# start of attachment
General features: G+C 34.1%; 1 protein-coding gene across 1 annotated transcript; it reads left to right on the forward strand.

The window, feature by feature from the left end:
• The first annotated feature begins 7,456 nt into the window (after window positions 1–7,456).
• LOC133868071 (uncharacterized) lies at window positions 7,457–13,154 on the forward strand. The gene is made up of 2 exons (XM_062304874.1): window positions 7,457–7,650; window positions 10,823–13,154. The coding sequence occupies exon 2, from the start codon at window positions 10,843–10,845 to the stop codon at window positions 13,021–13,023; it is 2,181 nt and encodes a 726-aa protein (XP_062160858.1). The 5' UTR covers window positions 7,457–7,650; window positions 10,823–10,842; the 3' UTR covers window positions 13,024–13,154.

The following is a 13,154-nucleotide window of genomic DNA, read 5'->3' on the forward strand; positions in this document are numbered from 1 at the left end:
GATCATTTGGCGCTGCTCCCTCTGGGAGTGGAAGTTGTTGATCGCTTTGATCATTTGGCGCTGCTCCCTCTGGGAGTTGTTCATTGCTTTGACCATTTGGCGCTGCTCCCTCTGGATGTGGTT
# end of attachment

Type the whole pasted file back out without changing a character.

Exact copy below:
General features: G+C 34.1%; 1 protein-coding gene across 1 annotated transcript; it reads left to right on the forward strand.

The window, feature by feature from the left end:
• The first annotated feature begins 7,456 nt into the window (after window positions 1–7,456).
• LOC133868071 (uncharacterized) lies at window positions 7,457–13,154 on the forward strand. The gene is made up of 2 exons (XM_062304874.1): window positions 7,457–7,650; window positions 10,823–13,154. The coding sequence occupies exon 2, from the start codon at window positions 10,843–10,845 to the stop codon at window positions 13,021–13,023; it is 2,181 nt and encodes a 726-aa protein (XP_062160858.1). The 5' UTR covers window positions 7,457–7,650; window positions 10,823–10,842; the 3' UTR covers window positions 13,024–13,154.

The following is a 13,154-nucleotide window of genomic DNA, read 5'->3' on the forward strand; positions in this document are numbered from 1 at the left end:
GATCATTTGGCGCTGCTCCCTCTGGGAGTGGAAGTTGTTGATCGCTTTGATCATTTGGCGCTGCTCCCTCTGGGAGTTGTTCATTGCTTTGACCATTTGGCGCTGCTCCCTCTGGATGTGGTT